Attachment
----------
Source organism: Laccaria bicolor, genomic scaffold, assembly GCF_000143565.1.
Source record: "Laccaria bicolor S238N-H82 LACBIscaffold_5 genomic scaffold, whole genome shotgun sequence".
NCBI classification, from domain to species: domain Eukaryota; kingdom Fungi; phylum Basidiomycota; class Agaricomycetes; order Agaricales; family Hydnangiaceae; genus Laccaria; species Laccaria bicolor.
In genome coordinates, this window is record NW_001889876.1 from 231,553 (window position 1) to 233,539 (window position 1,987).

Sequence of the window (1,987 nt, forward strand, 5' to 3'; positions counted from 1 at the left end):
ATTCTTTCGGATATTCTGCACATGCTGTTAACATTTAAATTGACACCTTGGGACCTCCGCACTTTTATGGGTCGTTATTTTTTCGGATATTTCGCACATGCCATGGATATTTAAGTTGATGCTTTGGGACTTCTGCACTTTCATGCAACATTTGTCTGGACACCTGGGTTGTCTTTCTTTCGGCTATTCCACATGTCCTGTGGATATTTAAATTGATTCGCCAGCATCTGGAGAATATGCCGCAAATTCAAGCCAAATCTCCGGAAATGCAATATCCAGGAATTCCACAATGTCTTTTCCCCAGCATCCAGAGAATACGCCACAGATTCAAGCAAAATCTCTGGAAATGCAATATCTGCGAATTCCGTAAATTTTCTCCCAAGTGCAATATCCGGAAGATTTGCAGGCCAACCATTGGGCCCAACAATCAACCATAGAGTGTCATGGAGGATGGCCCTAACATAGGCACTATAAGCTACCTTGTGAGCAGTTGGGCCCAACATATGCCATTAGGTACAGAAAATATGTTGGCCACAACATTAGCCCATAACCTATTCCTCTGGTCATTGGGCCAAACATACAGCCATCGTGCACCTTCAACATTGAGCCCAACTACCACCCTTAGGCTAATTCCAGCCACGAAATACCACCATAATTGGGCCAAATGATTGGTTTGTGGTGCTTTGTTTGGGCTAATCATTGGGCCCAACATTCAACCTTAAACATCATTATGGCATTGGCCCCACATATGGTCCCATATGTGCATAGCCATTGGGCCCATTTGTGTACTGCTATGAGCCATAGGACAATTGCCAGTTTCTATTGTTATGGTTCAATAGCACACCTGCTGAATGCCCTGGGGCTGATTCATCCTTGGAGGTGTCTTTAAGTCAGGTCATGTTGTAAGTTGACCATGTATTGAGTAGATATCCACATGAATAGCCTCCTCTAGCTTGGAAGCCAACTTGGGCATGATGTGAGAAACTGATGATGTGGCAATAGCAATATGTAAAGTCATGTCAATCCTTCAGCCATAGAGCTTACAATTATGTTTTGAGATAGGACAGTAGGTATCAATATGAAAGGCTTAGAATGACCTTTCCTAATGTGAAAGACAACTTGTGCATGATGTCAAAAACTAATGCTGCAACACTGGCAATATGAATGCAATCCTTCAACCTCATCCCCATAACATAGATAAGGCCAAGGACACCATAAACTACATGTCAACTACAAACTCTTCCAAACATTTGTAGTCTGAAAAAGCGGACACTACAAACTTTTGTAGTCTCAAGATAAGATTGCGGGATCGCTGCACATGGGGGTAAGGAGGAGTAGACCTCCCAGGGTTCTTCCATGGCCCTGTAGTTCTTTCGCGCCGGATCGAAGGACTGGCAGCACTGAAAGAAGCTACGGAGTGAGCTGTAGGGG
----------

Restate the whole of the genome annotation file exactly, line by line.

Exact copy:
Source organism: Laccaria bicolor, genomic scaffold, assembly GCF_000143565.1.
Source record: "Laccaria bicolor S238N-H82 LACBIscaffold_5 genomic scaffold, whole genome shotgun sequence".
NCBI classification, from domain to species: domain Eukaryota; kingdom Fungi; phylum Basidiomycota; class Agaricomycetes; order Agaricales; family Hydnangiaceae; genus Laccaria; species Laccaria bicolor.
In genome coordinates, this window is record NW_001889876.1 from 231,553 (window position 1) to 233,539 (window position 1,987).

Sequence of the window (1,987 nt, forward strand, 5' to 3'; positions counted from 1 at the left end):
ATTCTTTCGGATATTCTGCACATGCTGTTAACATTTAAATTGACACCTTGGGACCTCCGCACTTTTATGGGTCGTTATTTTTTCGGATATTTCGCACATGCCATGGATATTTAAGTTGATGCTTTGGGACTTCTGCACTTTCATGCAACATTTGTCTGGACACCTGGGTTGTCTTTCTTTCGGCTATTCCACATGTCCTGTGGATATTTAAATTGATTCGCCAGCATCTGGAGAATATGCCGCAAATTCAAGCCAAATCTCCGGAAATGCAATATCCAGGAATTCCACAATGTCTTTTCCCCAGCATCCAGAGAATACGCCACAGATTCAAGCAAAATCTCTGGAAATGCAATATCTGCGAATTCCGTAAATTTTCTCCCAAGTGCAATATCCGGAAGATTTGCAGGCCAACCATTGGGCCCAACAATCAACCATAGAGTGTCATGGAGGATGGCCCTAACATAGGCACTATAAGCTACCTTGTGAGCAGTTGGGCCCAACATATGCCATTAGGTACAGAAAATATGTTGGCCACAACATTAGCCCATAACCTATTCCTCTGGTCATTGGGCCAAACATACAGCCATCGTGCACCTTCAACATTGAGCCCAACTACCACCCTTAGGCTAATTCCAGCCACGAAATACCACCATAATTGGGCCAAATGATTGGTTTGTGGTGCTTTGTTTGGGCTAATCATTGGGCCCAACATTCAACCTTAAACATCATTATGGCATTGGCCCCACATATGGTCCCATATGTGCATAGCCATTGGGCCCATTTGTGTACTGCTATGAGCCATAGGACAATTGCCAGTTTCTATTGTTATGGTTCAATAGCACACCTGCTGAATGCCCTGGGGCTGATTCATCCTTGGAGGTGTCTTTAAGTCAGGTCATGTTGTAAGTTGACCATGTATTGAGTAGATATCCACATGAATAGCCTCCTCTAGCTTGGAAGCCAACTTGGGCATGATGTGAGAAACTGATGATGTGGCAATAGCAATATGTAAAGTCATGTCAATCCTTCAGCCATAGAGCTTACAATTATGTTTTGAGATAGGACAGTAGGTATCAATATGAAAGGCTTAGAATGACCTTTCCTAATGTGAAAGACAACTTGTGCATGATGTCAAAAACTAATGCTGCAACACTGGCAATATGAATGCAATCCTTCAACCTCATCCCCATAACATAGATAAGGCCAAGGACACCATAAACTACATGTCAACTACAAACTCTTCCAAACATTTGTAGTCTGAAAAAGCGGACACTACAAACTTTTGTAGTCTCAAGATAAGATTGCGGGATCGCTGCACATGGGGGTAAGGAGGAGTAGACCTCCCAGGGTTCTTCCATGGCCCTGTAGTTCTTTCGCGCCGGATCGAAGGACTGGCAGCACTGAAAGAAGCTACGGAGTGAGCTGTAGGGG